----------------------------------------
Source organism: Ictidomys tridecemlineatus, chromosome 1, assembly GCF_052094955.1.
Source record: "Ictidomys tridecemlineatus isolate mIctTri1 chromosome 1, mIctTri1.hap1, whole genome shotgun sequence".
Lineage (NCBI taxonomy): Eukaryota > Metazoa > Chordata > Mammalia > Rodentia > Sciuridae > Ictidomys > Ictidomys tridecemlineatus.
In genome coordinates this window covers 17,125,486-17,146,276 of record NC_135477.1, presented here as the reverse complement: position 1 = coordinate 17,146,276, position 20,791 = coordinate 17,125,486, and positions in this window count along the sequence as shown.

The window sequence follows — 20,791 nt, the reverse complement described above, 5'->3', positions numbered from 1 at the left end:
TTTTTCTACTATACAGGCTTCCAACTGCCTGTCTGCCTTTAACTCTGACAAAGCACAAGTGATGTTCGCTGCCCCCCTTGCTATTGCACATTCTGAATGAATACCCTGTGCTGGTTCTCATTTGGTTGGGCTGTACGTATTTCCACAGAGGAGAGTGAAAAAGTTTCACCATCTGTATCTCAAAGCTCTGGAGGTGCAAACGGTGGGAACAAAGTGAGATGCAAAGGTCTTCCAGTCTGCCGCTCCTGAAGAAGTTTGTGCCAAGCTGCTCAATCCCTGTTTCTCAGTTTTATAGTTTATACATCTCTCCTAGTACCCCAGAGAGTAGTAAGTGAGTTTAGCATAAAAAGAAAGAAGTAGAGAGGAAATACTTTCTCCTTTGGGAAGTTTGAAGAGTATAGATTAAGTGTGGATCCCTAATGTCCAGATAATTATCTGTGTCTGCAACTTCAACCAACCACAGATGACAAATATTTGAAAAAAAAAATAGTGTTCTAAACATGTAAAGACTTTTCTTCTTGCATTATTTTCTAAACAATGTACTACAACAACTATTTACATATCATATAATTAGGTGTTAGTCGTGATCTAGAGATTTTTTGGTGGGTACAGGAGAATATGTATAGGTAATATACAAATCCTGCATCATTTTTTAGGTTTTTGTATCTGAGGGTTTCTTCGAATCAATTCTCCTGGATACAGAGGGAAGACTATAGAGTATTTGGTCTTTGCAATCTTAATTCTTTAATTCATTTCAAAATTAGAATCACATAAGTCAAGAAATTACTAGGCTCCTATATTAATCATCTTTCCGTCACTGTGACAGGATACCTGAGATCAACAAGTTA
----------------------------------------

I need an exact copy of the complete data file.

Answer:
Source organism: Ictidomys tridecemlineatus, chromosome 1, assembly GCF_052094955.1.
Source record: "Ictidomys tridecemlineatus isolate mIctTri1 chromosome 1, mIctTri1.hap1, whole genome shotgun sequence".
Lineage (NCBI taxonomy): Eukaryota > Metazoa > Chordata > Mammalia > Rodentia > Sciuridae > Ictidomys > Ictidomys tridecemlineatus.
In genome coordinates this window covers 17,125,486-17,146,276 of record NC_135477.1, presented here as the reverse complement: position 1 = coordinate 17,146,276, position 20,791 = coordinate 17,125,486, and positions in this window count along the sequence as shown.

The window sequence follows — 20,791 nt, the reverse complement described above, 5'->3', positions numbered from 1 at the left end:
TTTTTCTACTATACAGGCTTCCAACTGCCTGTCTGCCTTTAACTCTGACAAAGCACAAGTGATGTTCGCTGCCCCCCTTGCTATTGCACATTCTGAATGAATACCCTGTGCTGGTTCTCATTTGGTTGGGCTGTACGTATTTCCACAGAGGAGAGTGAAAAAGTTTCACCATCTGTATCTCAAAGCTCTGGAGGTGCAAACGGTGGGAACAAAGTGAGATGCAAAGGTCTTCCAGTCTGCCGCTCCTGAAGAAGTTTGTGCCAAGCTGCTCAATCCCTGTTTCTCAGTTTTATAGTTTATACATCTCTCCTAGTACCCCAGAGAGTAGTAAGTGAGTTTAGCATAAAAAGAAAGAAGTAGAGAGGAAATACTTTCTCCTTTGGGAAGTTTGAAGAGTATAGATTAAGTGTGGATCCCTAATGTCCAGATAATTATCTGTGTCTGCAACTTCAACCAACCACAGATGACAAATATTTGAAAAAAAAAATAGTGTTCTAAACATGTAAAGACTTTTCTTCTTGCATTATTTTCTAAACAATGTACTACAACAACTATTTACATATCATATAATTAGGTGTTAGTCGTGATCTAGAGATTTTTTGGTGGGTACAGGAGAATATGTATAGGTAATATACAAATCCTGCATCATTTTTTAGGTTTTTGTATCTGAGGGTTTCTTCGAATCAATTCTCCTGGATACAGAGGGAAGACTATAGAGTATTTGGTCTTTGCAATCTTAATTCTTTAATTCATTTCAAAATTAGAATCACATAAGTCAAGAAATTACTAGGCTCCTATATTAATCATCTTTCCGTCACTGTGACAGGATACCTGAGATCAACAAGTTA